Marseille is a port city in the south of France. Renowned for its busy harbour and a vibrant urban energy, Marseilles appeals to visitors - tourists and business people, alike.
Why exhibit there?
Marseille-Provence is a known as being a dynamic and competitive region and an area of opportunity. It is very well connected thanks to its strategic positioning and captures business traffic flowing through Europe on North/South and East/West transversal axes, it is also a natural gateway to the Mediterranean.
You can get from Marseille Airport to the city centre by shuttle, train, or taxi. The Marseille Airport bus will take you to the city centre in 25 minutes - the ticket price is EUR 8.60. The trip by train takes 23 minutes, and you will have to pay EUR 5.10 for that.
Restrictions on what you can bring into the country
There are no unusual restrictions what you can bring into France, but it’s best to check the list, just in case.
Main exhibition venues
Exhibitions we have supported
Services we provide
- Booth Host/Hostess
- Lead Generator
- Crowd Gatherer
- Product Demonstrator
- Hospitality Staff
- Brand Ambassador
- Team Leaders
- Event Managers
Key tourist hotspots
- Marseilles is not just a cosmopolitan city but it is France's oldest city and has much to offer: from ancient history and cultural diversity to gorgeous seaside scenery.
- Explore the Basilique Notre-Dame de la Garde set in a breathtaking hilltop location. This statuesque church stands on the summit of Marseille and is considered its most important landmark, visible from afar.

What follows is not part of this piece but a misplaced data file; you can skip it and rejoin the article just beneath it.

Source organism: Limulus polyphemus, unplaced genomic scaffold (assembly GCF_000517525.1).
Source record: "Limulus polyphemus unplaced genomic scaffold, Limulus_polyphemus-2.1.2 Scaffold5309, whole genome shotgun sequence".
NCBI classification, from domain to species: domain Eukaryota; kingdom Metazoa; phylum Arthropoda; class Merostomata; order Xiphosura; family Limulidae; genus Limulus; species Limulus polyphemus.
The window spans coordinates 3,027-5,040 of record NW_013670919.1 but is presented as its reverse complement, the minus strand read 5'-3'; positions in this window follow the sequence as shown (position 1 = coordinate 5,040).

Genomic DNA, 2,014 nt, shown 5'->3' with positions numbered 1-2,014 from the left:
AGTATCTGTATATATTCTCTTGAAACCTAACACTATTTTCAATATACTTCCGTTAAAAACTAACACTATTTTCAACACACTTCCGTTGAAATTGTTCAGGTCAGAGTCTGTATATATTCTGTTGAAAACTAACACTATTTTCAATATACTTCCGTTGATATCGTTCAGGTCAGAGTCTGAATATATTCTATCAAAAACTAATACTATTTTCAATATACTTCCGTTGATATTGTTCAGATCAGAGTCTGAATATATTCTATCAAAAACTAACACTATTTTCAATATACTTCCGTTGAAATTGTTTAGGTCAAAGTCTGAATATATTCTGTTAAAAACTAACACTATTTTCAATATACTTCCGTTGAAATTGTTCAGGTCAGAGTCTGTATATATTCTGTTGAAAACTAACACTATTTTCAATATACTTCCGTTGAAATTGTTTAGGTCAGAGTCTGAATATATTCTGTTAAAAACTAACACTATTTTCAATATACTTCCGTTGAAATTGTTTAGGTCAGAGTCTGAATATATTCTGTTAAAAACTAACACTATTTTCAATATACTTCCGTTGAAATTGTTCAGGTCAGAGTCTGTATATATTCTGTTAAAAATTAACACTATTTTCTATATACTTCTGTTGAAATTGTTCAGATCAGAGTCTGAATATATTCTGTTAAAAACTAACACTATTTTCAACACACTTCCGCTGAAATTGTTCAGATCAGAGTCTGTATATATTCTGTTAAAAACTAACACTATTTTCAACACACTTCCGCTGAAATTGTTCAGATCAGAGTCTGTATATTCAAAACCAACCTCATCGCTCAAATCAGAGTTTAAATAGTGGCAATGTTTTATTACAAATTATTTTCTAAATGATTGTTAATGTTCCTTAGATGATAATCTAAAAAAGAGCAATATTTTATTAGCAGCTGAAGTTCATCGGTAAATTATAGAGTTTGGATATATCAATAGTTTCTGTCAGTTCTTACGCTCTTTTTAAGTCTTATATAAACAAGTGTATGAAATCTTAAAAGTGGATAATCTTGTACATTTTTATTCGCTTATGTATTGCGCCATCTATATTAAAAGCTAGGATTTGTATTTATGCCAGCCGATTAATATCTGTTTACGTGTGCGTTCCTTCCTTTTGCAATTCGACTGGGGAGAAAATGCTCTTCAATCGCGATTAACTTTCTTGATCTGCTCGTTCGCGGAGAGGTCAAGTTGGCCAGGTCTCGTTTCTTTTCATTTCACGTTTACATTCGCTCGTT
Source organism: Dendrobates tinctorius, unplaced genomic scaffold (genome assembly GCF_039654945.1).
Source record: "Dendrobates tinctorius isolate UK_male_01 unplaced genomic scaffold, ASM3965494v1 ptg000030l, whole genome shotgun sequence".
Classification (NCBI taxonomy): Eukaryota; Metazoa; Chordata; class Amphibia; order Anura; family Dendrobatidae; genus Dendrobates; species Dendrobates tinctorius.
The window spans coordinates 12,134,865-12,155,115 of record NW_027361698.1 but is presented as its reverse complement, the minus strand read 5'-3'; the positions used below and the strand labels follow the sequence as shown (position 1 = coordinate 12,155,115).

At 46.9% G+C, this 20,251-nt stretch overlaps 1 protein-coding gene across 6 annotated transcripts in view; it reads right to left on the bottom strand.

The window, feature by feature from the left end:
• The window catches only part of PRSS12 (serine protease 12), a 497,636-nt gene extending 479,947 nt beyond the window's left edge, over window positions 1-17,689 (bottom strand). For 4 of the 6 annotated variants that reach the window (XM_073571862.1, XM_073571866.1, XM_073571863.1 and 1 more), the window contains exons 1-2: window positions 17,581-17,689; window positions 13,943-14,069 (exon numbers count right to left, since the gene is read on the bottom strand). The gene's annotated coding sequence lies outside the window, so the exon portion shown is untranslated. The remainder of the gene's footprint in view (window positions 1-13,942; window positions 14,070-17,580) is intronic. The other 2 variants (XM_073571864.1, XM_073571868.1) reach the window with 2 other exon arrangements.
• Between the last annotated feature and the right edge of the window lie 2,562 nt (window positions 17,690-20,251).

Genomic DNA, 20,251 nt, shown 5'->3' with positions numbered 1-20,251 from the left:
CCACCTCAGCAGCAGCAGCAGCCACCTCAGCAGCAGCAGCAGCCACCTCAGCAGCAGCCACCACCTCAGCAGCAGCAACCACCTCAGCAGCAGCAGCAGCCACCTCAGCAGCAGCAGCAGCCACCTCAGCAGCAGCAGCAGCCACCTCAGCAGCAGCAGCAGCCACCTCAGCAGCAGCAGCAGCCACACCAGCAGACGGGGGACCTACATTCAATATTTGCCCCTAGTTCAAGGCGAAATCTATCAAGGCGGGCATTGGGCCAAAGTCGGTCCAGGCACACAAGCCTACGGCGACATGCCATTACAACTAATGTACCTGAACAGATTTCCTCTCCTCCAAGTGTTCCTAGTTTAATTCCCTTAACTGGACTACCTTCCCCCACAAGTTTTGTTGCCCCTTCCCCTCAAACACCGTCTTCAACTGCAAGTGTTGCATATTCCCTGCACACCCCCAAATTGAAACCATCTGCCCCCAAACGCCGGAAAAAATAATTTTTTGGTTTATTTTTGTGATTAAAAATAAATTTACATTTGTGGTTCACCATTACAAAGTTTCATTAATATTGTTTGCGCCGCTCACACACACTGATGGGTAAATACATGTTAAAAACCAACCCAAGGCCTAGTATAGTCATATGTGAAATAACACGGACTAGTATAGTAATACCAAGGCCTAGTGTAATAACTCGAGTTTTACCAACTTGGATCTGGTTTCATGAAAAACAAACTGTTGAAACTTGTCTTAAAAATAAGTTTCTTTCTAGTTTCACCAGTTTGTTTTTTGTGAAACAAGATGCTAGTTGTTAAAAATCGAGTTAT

- Vieux Port (Old Harbour) represents the birthplace of Marseilles because this is where the city began as a Greek port around 600 BC.
- Restaurant Chez Michel is a Marseille institution. Try the local dishes, in particular, Chez Michel’s bourride, a seafood dish which originated in the Provence and Languedoc regions of France.
- Le Souk offers an exotic taste of the Maghreb right in the middle of Marseille Old Port. Sample traditional North African couscous dishes, kebabs and the ‘tagine of the day’, which can be sweet or savory.
- Local currency is the Euro.
- Language is French.
- Visas are required by some nationals, not all, best to check their list to see.
- Plug sockets are the European two prong style.
- Cultural sensitivities are few and far between, but when conducting business, it is always worth noting:
- In France it is vital to ensure that you make appointments for both business and social occasions. It is not acceptable in France to ‘drop in’.
- Punctuality is treated quite casually.
- Gift-giving among business associates is not common practice in France.